Drew: Yeah, like you said, even just two minutes a day is beneficial. I love that you talked about that. Let’s go to number five now.
Dr. Masley: There are some toxins out there that can hurt your brain. It’s critical to avoid them. In food packaging, it’s not even the food, it’s the packaging. DPA lining in cans and cartons. Wrapping food in plastic and we get phthalates. You know, both of those increase our risk of diabetes and memory loss and cancer. We got to get smarter about how we buy our food. Ideally you don’t buy canned and packaged food, but if you do, you don’t want it wrapped in plastic. You certainly don’t even want to cook with it in plastic. If you buy cans, they should be BPA free and that’s more and more available. It’s just being aware and making that choice.
Drew: Gotcha. So no microwaving stuff in Tupperware anymore? *laughing*
Dr. Masley: Put it in glass. And actually, I would really like for people to buy glass containers to store in the fridge. It’s fine if they have a plastic lid because it kind of sits on and the vacuum is tight, that’s great. But you don’t want to be cooking, the last thing is like you put a plastic wrap over your food in the microwave, don’t do that. Use a paper towel instead. Otherwise it’s just melting your food and it’s inhibiting your testosterone and blocking your estrogen and causing diabetes. We don’t want that.
Drew: Yeah. Exactly. I had a guy come on who wrote a book called, “Estrogeneration”. It’s about how our generation is obviously …. estrogen levels are through the roof and most men’s testosterone levels are down. A lot of it has to do with these types of plastics, among many other things.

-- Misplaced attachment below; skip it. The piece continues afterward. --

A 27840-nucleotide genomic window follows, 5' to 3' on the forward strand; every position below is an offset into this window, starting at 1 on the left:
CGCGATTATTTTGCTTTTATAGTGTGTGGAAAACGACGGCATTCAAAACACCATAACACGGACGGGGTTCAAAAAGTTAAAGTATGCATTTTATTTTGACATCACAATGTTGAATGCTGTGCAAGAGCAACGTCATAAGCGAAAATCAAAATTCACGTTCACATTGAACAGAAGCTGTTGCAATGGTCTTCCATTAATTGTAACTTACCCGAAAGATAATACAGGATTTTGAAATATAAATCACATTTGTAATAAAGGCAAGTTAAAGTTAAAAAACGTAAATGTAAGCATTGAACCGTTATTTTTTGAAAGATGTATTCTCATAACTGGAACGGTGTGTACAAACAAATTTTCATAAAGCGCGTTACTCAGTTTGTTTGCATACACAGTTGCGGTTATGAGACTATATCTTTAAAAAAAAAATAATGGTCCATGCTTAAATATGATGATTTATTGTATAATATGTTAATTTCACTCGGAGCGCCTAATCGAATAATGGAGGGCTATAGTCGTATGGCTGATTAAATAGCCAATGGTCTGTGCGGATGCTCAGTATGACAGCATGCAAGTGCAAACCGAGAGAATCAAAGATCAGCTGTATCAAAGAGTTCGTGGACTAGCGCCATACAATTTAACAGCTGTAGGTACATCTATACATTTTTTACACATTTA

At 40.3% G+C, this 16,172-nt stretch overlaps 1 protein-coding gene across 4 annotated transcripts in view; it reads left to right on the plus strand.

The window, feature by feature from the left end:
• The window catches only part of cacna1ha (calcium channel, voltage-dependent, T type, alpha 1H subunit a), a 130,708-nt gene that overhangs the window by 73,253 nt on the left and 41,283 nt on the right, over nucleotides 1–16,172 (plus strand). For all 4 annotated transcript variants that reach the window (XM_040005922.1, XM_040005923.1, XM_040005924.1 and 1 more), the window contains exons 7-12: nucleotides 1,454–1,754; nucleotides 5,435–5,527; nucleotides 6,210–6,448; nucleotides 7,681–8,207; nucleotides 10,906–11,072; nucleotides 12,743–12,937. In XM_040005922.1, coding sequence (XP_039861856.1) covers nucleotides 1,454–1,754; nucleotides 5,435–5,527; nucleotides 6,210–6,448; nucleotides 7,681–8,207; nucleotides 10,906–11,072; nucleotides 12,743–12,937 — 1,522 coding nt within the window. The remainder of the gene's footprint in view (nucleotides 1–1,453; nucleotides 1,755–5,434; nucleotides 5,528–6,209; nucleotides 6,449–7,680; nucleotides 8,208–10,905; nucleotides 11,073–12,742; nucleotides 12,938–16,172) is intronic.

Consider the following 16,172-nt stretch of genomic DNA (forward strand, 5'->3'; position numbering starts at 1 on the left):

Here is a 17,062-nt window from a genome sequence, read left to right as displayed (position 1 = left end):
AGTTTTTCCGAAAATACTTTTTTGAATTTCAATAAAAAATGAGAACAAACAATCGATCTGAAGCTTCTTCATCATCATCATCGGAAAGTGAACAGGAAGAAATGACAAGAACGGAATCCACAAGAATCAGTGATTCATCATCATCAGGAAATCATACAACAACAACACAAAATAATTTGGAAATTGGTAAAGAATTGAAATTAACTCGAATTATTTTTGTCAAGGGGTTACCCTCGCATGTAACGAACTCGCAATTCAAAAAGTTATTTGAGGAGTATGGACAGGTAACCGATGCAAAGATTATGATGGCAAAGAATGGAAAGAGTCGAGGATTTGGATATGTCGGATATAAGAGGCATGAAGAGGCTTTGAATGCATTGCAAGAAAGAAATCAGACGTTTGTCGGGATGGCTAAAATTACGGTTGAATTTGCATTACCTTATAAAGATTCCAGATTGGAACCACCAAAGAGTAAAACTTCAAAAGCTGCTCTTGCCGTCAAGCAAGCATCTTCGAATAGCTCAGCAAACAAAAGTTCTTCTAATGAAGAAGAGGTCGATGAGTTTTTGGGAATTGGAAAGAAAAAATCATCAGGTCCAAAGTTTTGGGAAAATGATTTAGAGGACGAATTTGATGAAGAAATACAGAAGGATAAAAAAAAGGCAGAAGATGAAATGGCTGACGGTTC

Dr. Masley: And then there are things like mercury in big mouth fish. There’s inorganic copper we can get from plumbing or cheap supplements. And pesticides, there is a whole database showing if your pesticide intake is high, you’re 350% more likely to get dementia than someone who doesn’t have high pesticides. So, pesticides are really important too.
Drew: Gotcha. All really good advice. So those were the five steps to help people that you see. You have said that in your clinic, you guys have helped improve brain function. I am assuming you take some kind of baseline test to access that?
Dr. Masley: Yeah, we do cognitive testing, fitness measurements, strength, nutrient intake, blood levels, imaging. Are you growing plaque in your arteries? We do all those kinds of tests before and after. We track people over time and the results are pretty amazing. Our average patient gets younger pretty much every year. Their brain performance gets better. We have them on less medication. My goal is to get people off most of their medications. Their trimmer and they are fitter. They feel better and they have less risk for memory loss and heart disease. It all comes down to just doing stuff that makes sense. Eat the right foods, meet your key nutrient need, get fit, manage your stress and don’t poison yourself. *chuckles* And it’s not that hard to do. Here is the thing, we used to say ‘Oh my god, you cannot tell people to do three or more things at once, it’s too complicated. They can’t do it.’ So, we’ve always limited ourselves to studies that do one thing at a time. The problem is, one thing at a time is not very effective. Things that impact your memory are complicated, multifold. So if you only did one, but your poisoning yourself, it may not work. Here’s the other amazing thing. In most of the recent studies, when we asked people to add food, activity, stress management all at once, they feel better and they are more likely to stick with it. So, compliance rates actually went up to nearly 70%, when you ask people to do multiple things at once, instead of only asking them to do one thing at a time.